Library of Congress, Geography and Map Division
Library of Congress, Geography and Map Division

These Centuries-Old ‘Dissected Maps’ Were the Earliest Jigsaw Puzzles

Library of Congress, Geography and Map Division
Library of Congress, Geography and Map Division

Solving modern-day jigsaw puzzles is often about piecing together fun scenes, but the objects of leisure once served a more educational purpose. The Library of Congress recently added high-resolution scans of jigsaw puzzles that are among the first ever made, dating from the 18th through the early 20th century.

According to Rebecca Onion of Slate, the "dissected maps" were handcrafted by cartographers as learning tools. John Spilsbury is credited as the inventor of the jigsaw puzzle, but only the well-to-do could afford them. Now, thanks to the LOC, we can all see examples of the vintage wooden maps and their packaging for free.

While most of the puzzles are fully intact, there are a couple pieces lost to history. The oldest of the set (above) is from 1772 and depicts the "kingdoms of Spain and Portugal, divided into their great provinces." Check out a few of the cool puzzles below, then head to the Library of Congress' digital collection of maps to see them all.

Map of the New York City subway system, 1954

"Wallis's New map of the Holy Land : exhibiting at one view all the remarkable events recorded in the Old and New Testament," 1815


"England and Wales : with the principal roads and distances of the county towns for London," 1810


"Dissected map of the United States," 1900


"Europe according to the best authorities," 1810


"Wallis's new dissected map of America, engraved from the latest authorities for use of young students in geography," 1812

All images courtesy of the Library of Congress, Geography and Map Division.


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From Crab Cakes to Pepperoni Rolls: The Most Iconic Dish in Every State
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Each state has a particular dish or dishes that residents hold especially dear to their hearts. West Virginians are evangelical about pepperoni rolls. Residents of Maine and Connecticut are territorial about their lobster rolls. Colorado makes license plates featuring the pueblo chile. Regional foods inspire incredible loyalty, and though you may be able to find the same chain restaurants in every state, certain foods are indelibly linked to their birthplace.

The team behind Flavored Nation—an event devoted to dishes from all 50 states that’s debuting in Columbus, Ohio in August 2018—put together the map below showing every state’s most iconic food. The dishes were chosen based on independent research, input from social media, and discussions with state tourism boards. Come August, Flavored Nation will bring chefs from all over the country to Columbus to make these dishes during the two-day event.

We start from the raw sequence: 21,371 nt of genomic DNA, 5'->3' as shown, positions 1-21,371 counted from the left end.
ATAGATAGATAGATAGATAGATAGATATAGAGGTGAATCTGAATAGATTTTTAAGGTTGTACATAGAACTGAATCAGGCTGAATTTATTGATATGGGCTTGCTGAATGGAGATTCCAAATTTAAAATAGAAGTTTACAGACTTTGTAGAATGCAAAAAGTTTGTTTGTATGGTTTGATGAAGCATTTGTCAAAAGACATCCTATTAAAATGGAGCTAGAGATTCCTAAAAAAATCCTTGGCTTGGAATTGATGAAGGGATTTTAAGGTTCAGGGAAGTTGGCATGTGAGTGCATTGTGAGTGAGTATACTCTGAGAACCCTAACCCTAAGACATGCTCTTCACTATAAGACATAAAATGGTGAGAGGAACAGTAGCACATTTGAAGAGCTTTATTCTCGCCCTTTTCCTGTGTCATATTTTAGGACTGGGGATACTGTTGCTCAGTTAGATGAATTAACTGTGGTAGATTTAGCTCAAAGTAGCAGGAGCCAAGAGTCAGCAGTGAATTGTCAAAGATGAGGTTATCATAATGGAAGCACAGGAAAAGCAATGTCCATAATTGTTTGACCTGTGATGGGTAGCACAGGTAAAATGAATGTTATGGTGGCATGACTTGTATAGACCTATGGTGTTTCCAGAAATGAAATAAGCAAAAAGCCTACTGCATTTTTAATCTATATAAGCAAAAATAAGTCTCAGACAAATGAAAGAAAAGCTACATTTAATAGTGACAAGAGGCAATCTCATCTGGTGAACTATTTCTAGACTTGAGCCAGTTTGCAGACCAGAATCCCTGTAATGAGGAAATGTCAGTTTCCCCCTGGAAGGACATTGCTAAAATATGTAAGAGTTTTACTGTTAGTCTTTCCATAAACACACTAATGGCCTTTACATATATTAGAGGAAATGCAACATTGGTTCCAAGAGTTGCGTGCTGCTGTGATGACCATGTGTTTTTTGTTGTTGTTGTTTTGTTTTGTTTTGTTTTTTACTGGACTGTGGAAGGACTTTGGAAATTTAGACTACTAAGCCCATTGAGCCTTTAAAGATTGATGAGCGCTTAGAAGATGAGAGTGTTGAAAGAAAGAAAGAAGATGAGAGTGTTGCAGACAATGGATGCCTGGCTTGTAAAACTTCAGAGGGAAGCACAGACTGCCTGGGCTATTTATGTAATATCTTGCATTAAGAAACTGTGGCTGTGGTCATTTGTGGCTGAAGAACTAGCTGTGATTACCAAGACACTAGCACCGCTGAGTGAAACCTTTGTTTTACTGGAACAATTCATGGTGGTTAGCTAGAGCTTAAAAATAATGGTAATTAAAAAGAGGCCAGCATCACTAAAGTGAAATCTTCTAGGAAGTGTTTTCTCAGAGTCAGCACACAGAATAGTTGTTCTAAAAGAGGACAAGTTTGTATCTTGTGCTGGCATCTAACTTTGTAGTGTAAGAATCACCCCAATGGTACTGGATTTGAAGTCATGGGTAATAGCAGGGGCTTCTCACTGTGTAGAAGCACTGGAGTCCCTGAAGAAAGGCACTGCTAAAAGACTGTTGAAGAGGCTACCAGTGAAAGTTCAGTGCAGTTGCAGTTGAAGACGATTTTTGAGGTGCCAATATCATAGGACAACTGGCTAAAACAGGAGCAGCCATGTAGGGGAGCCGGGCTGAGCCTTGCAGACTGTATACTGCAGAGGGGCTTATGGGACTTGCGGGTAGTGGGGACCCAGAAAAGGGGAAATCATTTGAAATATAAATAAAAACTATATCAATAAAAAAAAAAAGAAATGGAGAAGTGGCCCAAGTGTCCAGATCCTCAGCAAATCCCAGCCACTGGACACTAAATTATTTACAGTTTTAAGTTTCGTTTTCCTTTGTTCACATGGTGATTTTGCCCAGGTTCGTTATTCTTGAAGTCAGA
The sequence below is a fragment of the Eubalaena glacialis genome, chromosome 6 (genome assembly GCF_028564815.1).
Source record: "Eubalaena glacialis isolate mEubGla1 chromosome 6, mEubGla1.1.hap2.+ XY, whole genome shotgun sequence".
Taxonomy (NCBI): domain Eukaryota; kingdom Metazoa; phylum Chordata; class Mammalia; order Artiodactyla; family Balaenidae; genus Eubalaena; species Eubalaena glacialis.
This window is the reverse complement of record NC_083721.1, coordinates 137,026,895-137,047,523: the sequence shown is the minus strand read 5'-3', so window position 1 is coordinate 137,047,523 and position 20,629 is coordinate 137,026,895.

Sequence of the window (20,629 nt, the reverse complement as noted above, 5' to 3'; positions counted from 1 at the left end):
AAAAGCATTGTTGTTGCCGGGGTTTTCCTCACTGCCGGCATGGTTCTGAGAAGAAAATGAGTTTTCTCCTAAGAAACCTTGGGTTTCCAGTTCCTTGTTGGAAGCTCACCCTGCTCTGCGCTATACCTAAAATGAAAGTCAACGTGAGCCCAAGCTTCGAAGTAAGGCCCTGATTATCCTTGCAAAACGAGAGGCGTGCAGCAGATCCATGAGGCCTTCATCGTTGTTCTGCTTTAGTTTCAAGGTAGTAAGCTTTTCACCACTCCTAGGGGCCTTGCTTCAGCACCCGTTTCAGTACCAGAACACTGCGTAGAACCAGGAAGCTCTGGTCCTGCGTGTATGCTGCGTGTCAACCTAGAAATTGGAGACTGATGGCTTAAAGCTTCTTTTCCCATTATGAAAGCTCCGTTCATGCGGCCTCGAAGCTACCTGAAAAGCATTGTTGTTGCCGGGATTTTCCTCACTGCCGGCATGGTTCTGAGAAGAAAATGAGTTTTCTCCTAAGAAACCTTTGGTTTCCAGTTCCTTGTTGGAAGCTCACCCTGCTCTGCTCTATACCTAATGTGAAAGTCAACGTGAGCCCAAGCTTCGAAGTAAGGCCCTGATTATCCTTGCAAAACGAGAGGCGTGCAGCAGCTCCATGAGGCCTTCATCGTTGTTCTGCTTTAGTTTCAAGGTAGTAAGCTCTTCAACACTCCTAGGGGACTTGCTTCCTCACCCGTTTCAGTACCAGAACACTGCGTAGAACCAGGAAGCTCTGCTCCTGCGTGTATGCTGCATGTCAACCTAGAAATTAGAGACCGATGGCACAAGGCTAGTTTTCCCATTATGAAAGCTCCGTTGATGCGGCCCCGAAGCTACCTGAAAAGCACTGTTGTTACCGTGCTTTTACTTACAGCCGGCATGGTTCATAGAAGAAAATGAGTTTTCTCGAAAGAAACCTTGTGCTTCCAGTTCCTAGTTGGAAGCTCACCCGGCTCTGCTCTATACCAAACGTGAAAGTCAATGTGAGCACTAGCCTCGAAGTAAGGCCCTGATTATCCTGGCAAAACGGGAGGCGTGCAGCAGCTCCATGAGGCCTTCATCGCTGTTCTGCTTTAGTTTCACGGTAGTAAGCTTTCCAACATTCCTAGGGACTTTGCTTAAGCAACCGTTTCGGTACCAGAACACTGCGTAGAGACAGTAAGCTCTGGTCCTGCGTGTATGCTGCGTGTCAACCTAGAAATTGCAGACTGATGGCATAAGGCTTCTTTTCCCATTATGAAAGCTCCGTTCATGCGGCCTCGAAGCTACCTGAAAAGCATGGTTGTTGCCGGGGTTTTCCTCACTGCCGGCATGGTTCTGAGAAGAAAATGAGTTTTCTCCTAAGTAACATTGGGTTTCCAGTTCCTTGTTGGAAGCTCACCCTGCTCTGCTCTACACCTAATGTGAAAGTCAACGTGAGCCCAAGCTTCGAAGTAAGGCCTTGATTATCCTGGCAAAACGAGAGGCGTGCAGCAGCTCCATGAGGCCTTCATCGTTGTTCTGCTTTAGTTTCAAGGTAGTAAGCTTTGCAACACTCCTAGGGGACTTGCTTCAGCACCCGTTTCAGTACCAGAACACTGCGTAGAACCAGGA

A map of the U.S. with a photo of a regional food placed within each state
Flavored Nation

On the map you’ll see familiar foods like deep dish pizza, Nashville hot chicken, and Philly cheese steaks alongside less-popular dishes like knoephla (a type of dumpling) in North Dakota, Idaho's finger steaks (battered and deep-fried strips of steak), and Kansas's sour cream and raisin pie.

Some picks may surprise you, like the Coney dog—which isn’t native to Coney Island in New York, but is a Michigan delicacy that involves hot dogs smothered in ground beef. Others are disappointingly mainstream, like Missouri’s barbecue or Iowa’s corn dogs.

The longer you look at the map, the hungrier you’ll get, so you might as well just start planning a road trip so you can try all these snacks for yourself.

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Interactive Map Shows Where Your House Would Have Been 750 Million Years Ago
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iStock

Your neighborhood traveled a long way over several hundred million years to reach the spot it occupies today. To trace that journey over the ages, check out Ancient Earth, an interactive digital map spotted by Co.Design.

Ancient Earth, a collaboration between engineer and Google alum Ian Webster and Paleomap Project creator C.R. Scotese, contains geographical information for the past 750 million years. Start at the beginning and you'll see unrecognizable blobs of land. As you progress through the ages, the land mass Pangaea gradually breaks apart to form the world map we're all familiar with.

To make the transition even more personal, you can enter your street address to see where it would have been located in each period. Five hundred million years ago, for example, New York City was a small island in the southern hemisphere isolated from any major land mass. Around the same time, London was still a part of Pangaea, and it was practically on top of the South Pole. You can use the arrows on your keyboard to flip through the eras or jump from event to event, like the first appearance of multicellular life or the dinosaur extinction.

As you can see from the visualization, Pangaea didn't break into the seven continents seamlessly. Many of the long-gone continents that formed in the process even have names.

[h/t Co.Design]

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